I am not here to argue whether Tookie Williams should have been punished for the crimes he was convicted for (although he maintained his innocence right till the end). What outrages me is our desire to play God in deciding whether a man is deemed fit to live or die. If Williams is convicted and punished because of his action in taking away life, then what does it make the people who are taking the very same decision in deciding whether he should be allowed to live? Giving something a cloak of justice does not actually ensure that justice is met. Capital punishment is not the answer to seeking revenge in punishing a crime and I am proud of the fact that the death penalty is illegal in the European Union. The fact that the present Governor of California Arnold Schwarzenegger who hails from Austria was the person responsible for refusing clemency to Williams, has hit the Europeans hard and there has been widespread outrage and criticism of his human values.

And whether the judicial system is unfallible or not please watch the movie, The Life of David Gale, a brilliantly made hard-hitting masterpiece.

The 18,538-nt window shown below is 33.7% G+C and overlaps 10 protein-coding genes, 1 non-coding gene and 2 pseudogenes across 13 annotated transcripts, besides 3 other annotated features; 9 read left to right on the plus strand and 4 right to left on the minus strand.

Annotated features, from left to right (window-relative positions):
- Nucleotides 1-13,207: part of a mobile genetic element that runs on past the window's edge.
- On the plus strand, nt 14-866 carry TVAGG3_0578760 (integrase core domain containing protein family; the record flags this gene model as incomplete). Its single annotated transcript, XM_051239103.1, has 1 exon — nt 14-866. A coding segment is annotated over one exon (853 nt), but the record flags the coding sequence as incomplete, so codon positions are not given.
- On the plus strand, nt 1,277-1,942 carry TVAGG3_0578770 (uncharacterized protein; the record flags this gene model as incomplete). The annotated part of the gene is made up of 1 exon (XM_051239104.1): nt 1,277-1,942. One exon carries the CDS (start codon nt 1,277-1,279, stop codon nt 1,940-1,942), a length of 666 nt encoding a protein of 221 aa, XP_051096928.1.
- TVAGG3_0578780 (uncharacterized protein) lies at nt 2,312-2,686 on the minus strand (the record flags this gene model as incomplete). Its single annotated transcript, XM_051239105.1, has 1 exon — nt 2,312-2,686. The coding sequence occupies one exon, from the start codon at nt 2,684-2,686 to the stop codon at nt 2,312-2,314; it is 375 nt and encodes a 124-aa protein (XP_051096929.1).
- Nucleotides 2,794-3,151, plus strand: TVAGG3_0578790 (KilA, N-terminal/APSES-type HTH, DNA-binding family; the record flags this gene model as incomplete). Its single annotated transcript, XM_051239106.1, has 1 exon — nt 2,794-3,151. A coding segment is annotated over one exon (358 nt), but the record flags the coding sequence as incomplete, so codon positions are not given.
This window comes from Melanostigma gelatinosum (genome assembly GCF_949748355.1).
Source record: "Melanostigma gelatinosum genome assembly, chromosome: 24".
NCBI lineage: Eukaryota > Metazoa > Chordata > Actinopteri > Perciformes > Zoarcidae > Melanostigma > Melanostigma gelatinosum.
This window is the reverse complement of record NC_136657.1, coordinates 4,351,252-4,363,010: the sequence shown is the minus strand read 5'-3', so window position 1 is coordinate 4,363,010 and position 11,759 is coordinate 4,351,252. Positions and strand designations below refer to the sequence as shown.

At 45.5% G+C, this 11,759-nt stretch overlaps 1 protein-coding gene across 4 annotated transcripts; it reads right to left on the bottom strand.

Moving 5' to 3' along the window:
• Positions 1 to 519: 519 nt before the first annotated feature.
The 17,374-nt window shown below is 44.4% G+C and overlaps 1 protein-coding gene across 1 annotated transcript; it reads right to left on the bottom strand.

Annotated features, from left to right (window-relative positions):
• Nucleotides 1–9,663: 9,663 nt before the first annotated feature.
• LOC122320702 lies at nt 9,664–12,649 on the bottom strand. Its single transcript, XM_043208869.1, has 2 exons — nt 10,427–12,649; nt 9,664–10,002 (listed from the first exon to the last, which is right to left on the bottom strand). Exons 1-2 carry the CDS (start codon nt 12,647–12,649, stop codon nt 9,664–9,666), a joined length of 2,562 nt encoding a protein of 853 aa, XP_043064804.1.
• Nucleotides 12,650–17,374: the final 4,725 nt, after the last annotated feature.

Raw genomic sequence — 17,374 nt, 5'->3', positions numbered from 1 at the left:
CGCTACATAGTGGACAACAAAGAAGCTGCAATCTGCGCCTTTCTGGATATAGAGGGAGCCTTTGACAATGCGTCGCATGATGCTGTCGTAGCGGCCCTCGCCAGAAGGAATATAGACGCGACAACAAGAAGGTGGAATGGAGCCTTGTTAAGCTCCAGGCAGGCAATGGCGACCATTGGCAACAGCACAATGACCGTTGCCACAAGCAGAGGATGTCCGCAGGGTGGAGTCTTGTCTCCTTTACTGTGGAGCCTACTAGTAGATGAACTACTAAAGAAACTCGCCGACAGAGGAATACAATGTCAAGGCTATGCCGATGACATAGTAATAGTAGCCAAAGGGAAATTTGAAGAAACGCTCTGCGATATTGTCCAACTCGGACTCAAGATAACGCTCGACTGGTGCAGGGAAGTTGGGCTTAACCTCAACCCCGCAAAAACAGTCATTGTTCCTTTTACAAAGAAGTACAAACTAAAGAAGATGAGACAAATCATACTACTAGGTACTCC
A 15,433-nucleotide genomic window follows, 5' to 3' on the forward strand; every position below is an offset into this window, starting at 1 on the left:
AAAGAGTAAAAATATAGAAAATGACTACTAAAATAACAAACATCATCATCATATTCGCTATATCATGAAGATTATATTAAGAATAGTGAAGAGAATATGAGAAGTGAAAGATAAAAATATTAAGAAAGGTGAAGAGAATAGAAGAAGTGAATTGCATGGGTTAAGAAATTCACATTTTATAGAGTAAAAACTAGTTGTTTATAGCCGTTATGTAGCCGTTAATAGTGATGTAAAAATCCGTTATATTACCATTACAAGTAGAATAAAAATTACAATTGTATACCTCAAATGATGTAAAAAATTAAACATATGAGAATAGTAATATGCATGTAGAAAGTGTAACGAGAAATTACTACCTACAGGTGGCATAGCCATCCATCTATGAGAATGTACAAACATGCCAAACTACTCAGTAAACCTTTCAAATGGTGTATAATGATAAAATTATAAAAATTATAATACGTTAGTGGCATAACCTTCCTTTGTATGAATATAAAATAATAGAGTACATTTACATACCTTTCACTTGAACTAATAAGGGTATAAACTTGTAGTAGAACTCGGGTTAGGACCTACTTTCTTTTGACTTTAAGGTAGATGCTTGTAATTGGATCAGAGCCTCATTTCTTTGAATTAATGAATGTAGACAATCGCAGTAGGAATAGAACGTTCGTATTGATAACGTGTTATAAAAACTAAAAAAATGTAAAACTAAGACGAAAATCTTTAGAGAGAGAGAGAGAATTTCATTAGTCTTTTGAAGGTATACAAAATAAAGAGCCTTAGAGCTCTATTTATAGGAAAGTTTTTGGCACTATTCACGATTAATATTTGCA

I am shocked. And I am disappointed.



Blogger Brown Magic said...

I agree.
State sanctioned murder is still murder. I don't want anyone to die because the society I am a member of, has decreed it so. Not in my name, bitches.

this is just vengeance and there is nothing just about that.

3:48 PM  
Anonymous Anonymous said...

hey m !

thanks for visiting me !

i completely agree ! - its sad , very sad and negative indeed that things like this happen

I loved 'The Life of David Gale' and how beautifully they provided that justice is actually BLIND !

Makes you wonder really, if the government that WE voted in does any thinking at all !